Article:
thriller

Graphic Novel Review: American Vampire Volume #1

American Vampire Volume #1

American Vampire Volume #1 by Scott Snyder, Rafael Albuquerque and Stephen King – Paperback, 192 pages – Published November 1st 2011 by Titan Publishing Company (first published October 5th 2010)

I’ve decided to check out more graphic novels at the local library, and have started going through alphabetically. Which is how I found this series, by Stephen King, Scott Snyder and Rafael Albuquerque.

It’s an adult graphic novel, complete with tons of action and obscenities. It’s set back in the 19th and 20th Centuries, in – you guessed it – America. It’s about a new breed of vampires; the American Vampire, stronger and less vulnerable than the original European vampire.

Of course, the two groups are rivals. Best friends fight each other, and one person welcomes death instead of becoming a monster. It’s all very interesting and exciting. The art is great, too – it really portrays the action and danger and monstrosity of the vampires.

But I, personally, got a bit lost and confused with the timeline – there are dates and everything, but I often forget them. And all the different characters got a bit confusing for me, too, but that might be because I didn’t have the time to sit down and really focus on the novel.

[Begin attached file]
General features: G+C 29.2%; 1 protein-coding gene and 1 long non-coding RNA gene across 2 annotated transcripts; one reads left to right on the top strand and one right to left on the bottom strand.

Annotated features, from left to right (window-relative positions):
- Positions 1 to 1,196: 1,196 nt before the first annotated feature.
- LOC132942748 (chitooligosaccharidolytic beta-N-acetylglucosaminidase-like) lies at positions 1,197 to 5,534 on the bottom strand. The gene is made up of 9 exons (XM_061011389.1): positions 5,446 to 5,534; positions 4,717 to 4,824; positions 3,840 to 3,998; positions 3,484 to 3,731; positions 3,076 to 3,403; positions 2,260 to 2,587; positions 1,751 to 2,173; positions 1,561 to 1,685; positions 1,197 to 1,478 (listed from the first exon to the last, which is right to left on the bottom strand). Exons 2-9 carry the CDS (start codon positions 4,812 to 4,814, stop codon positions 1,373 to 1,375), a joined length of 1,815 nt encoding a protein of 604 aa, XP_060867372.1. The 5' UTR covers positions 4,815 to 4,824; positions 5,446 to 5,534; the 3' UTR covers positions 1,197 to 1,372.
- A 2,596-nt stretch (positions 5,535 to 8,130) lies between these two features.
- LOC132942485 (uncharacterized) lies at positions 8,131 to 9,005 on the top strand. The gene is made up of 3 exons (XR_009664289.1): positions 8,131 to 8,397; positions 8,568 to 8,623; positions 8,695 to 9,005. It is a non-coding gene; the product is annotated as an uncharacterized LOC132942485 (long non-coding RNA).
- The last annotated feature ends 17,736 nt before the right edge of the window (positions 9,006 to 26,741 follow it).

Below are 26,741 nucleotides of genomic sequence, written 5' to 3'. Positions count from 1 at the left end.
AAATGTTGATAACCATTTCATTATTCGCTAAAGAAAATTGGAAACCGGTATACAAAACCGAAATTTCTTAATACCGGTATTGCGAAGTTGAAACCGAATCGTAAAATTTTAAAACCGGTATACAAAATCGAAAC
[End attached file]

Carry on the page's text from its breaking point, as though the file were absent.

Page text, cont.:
I’m still planning on reading the next few volumes of this series. It’s really interesting, and I like this new breed of vampires. As for the young girl born at the end….. I wonder where that will go! 3 stars.

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Book Review: Lost Girls

pro_readerThis was my first experience of Marsons’ D.I. Kim Stone series, even though it is the third instalment. I love thrillers and crime/detective novels, so I’m incredibly grateful to the author/publishers for allowing me a copy of this book via NetGalley.

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Lost Girls (D.I. Kim Stone #3) by Angela Marsons – eBook, 442 pages – Published November 6th 2015 by Bookouture

A year ago, two young girls were kidnapped. Only one came home.

Two more girls have gone.
There are several obstacles for the team to overcome: Is it the same persecutor as last time? Will they be using the same location? What do they want? Are the girls even alive still?
Stone knows one of the mothers from her younger years spent in care. They never got on, yet she still requests Kim to lead the investigation.